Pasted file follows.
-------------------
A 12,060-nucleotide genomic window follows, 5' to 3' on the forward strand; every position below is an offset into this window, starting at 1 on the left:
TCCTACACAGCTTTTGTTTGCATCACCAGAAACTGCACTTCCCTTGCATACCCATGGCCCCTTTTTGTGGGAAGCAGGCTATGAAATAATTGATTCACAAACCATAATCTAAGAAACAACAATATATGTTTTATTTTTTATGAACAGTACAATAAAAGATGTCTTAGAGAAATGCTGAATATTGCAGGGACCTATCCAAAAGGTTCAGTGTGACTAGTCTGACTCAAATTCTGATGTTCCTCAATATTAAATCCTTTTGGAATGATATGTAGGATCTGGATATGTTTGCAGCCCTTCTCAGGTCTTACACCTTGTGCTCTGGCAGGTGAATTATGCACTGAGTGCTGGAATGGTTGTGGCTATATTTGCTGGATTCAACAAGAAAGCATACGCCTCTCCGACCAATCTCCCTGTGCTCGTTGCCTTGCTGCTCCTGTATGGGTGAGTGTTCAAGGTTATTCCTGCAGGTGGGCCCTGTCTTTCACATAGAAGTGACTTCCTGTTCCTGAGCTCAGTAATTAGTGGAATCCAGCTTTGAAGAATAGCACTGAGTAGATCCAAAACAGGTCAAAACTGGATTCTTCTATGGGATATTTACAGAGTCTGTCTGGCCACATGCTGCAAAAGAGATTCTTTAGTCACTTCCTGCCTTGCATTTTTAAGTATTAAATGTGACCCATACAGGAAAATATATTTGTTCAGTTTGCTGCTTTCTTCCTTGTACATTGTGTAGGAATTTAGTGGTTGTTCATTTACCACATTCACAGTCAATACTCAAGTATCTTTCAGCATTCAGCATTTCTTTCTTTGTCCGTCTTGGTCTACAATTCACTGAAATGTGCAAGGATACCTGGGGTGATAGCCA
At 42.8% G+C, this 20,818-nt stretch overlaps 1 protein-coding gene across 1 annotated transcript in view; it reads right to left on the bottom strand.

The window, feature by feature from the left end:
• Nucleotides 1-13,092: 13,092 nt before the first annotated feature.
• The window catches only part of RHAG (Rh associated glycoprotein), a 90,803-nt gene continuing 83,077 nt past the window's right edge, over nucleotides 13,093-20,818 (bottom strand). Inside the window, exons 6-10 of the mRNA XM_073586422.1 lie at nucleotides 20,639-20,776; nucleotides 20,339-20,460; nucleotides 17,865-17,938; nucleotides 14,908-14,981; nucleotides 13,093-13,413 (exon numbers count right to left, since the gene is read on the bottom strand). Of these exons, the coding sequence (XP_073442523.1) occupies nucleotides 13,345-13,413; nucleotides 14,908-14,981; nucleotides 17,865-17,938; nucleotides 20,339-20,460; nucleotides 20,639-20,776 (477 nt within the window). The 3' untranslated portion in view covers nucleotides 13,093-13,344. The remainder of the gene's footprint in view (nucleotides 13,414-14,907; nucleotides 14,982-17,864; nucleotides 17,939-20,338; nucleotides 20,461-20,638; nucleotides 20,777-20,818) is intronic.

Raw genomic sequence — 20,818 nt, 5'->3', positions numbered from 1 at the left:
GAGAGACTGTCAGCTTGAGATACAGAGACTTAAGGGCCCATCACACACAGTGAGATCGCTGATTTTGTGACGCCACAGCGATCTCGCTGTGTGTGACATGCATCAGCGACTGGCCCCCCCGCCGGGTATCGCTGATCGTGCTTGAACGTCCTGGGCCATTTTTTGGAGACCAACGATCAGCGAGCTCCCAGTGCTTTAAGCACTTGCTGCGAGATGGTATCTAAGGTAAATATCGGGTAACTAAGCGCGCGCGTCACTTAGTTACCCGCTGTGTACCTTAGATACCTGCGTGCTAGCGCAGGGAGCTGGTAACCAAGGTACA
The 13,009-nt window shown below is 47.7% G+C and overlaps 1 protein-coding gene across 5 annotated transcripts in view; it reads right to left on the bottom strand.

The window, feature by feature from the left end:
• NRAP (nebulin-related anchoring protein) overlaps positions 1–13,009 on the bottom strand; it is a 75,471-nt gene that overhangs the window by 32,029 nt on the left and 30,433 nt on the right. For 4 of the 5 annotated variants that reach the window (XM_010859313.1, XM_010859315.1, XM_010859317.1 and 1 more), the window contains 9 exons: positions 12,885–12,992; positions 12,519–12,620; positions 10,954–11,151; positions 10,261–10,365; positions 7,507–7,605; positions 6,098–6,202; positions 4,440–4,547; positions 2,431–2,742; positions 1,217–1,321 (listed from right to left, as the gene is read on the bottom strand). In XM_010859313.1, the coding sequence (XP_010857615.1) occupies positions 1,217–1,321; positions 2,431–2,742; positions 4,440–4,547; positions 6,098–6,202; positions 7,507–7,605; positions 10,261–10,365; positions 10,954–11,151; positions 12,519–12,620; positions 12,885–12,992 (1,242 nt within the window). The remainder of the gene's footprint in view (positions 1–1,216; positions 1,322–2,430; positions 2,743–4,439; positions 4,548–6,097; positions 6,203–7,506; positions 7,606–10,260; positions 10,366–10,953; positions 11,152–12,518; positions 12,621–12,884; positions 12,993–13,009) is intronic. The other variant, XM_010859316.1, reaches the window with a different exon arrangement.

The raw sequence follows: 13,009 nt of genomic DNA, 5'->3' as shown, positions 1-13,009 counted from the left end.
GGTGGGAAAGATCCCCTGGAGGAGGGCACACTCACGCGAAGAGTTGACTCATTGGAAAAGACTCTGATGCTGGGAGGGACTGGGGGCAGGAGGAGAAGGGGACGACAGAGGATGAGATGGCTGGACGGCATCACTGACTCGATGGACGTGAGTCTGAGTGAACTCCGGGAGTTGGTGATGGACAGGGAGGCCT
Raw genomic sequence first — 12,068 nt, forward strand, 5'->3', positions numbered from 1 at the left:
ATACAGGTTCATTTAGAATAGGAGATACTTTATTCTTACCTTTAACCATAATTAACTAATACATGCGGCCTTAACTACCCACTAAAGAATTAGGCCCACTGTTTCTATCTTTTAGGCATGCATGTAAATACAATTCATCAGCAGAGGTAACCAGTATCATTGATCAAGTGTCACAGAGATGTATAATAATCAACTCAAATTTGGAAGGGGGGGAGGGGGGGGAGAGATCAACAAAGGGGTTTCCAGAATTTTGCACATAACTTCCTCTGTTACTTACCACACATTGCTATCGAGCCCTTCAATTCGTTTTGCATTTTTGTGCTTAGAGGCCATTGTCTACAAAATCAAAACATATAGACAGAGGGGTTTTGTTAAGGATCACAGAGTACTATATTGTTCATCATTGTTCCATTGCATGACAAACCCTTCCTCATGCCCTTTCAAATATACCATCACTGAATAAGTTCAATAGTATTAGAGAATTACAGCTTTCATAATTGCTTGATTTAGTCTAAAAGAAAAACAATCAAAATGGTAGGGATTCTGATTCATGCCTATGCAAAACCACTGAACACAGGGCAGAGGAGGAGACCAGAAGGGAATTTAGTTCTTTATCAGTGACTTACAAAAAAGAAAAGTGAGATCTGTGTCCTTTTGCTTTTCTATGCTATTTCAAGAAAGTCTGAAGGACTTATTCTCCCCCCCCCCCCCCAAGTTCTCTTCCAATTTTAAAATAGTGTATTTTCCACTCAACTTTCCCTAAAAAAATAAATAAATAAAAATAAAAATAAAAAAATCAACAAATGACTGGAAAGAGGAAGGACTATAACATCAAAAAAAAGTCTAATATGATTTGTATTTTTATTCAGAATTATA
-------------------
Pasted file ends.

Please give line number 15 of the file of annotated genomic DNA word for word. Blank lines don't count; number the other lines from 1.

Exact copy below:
ATACAGGTTCATTTAGAATAGGAGATACTTTATTCTTACCTTTAACCATAATTAACTAATACATGCGGCCTTAACTACCCACTAAAGAATTAGGCCCACTGTTTCTATCTTTTAGGCATGCATGTAAATACAATTCATCAGCAGAGGTAACCAGTATCATTGATCAAGTGTCACAGAGATGTATAATAATCAACTCAAATTTGGAAGGGGGGGAGGGGGGGGAGAGATCAACAAAGGGGTTTCCAGAATTTTGCACATAACTTCCTCTGTTACTTACCACACATTGCTATCGAGCCCTTCAATTCGTTTTGCATTTTTGTGCTTAGAGGCCATTGTCTACAAAATCAAAACATATAGACAGAGGGGTTTTGTTAAGGATCACAGAGTACTATATTGTTCATCATTGTTCCATTGCATGACAAACCCTTCCTCATGCCCTTTCAAATATACCATCACTGAATAAGTTCAATAGTATTAGAGAATTACAGCTTTCATAATTGCTTGATTTAGTCTAAAAGAAAAACAATCAAAATGGTAGGGATTCTGATTCATGCCTATGCAAAACCACTGAACACAGGGCAGAGGAGGAGACCAGAAGGGAATTTAGTTCTTTATCAGTGACTTACAAAAAAGAAAAGTGAGATCTGTGTCCTTTTGCTTTTCTATGCTATTTCAAGAAAGTCTGAAGGACTTATTCTCCCCCCCCCCCCCCAAGTTCTCTTCCAATTTTAAAATAGTGTATTTTCCACTCAACTTTCCCTAAAAAAATAAATAAATAAAAATAAAAATAAAAAAATCAACAAATGACTGGAAAGAGGAAGGACTATAACATCAAAAAAAAGTCTAATATGATTTGTATTTTTATTCAGAATTATA